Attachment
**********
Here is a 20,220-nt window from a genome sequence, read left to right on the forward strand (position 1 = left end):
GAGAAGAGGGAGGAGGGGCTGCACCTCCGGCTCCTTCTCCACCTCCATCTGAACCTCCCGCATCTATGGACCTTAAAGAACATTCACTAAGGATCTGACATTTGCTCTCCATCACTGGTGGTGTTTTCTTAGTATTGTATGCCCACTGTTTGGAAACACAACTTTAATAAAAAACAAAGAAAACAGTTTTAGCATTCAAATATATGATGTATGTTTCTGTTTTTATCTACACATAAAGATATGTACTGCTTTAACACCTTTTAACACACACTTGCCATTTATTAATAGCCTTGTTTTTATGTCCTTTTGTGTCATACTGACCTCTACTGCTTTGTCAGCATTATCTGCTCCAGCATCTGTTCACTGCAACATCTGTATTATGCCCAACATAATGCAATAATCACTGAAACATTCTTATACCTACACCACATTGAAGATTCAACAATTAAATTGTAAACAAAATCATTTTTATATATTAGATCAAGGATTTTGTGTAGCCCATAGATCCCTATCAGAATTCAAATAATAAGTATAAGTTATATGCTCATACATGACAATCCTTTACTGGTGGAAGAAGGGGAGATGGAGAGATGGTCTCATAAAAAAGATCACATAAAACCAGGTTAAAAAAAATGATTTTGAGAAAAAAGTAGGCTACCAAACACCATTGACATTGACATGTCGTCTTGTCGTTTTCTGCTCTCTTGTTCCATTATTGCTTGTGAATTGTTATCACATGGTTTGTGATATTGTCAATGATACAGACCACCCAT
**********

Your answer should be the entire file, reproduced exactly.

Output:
Here is a 20,220-nt window from a genome sequence, read left to right on the forward strand (position 1 = left end):
GAGAAGAGGGAGGAGGGGCTGCACCTCCGGCTCCTTCTCCACCTCCATCTGAACCTCCCGCATCTATGGACCTTAAAGAACATTCACTAAGGATCTGACATTTGCTCTCCATCACTGGTGGTGTTTTCTTAGTATTGTATGCCCACTGTTTGGAAACACAACTTTAATAAAAAACAAAGAAAACAGTTTTAGCATTCAAATATATGATGTATGTTTCTGTTTTTATCTACACATAAAGATATGTACTGCTTTAACACCTTTTAACACACACTTGCCATTTATTAATAGCCTTGTTTTTATGTCCTTTTGTGTCATACTGACCTCTACTGCTTTGTCAGCATTATCTGCTCCAGCATCTGTTCACTGCAACATCTGTATTATGCCCAACATAATGCAATAATCACTGAAACATTCTTATACCTACACCACATTGAAGATTCAACAATTAAATTGTAAACAAAATCATTTTTATATATTAGATCAAGGATTTTGTGTAGCCCATAGATCCCTATCAGAATTCAAATAATAAGTATAAGTTATATGCTCATACATGACAATCCTTTACTGGTGGAAGAAGGGGAGATGGAGAGATGGTCTCATAAAAAAGATCACATAAAACCAGGTTAAAAAAAATGATTTTGAGAAAAAAGTAGGCTACCAAACACCATTGACATTGACATGTCGTCTTGTCGTTTTCTGCTCTCTTGTTCCATTATTGCTTGTGAATTGTTATCACATGGTTTGTGATATTGTCAATGATACAGACCACCCAT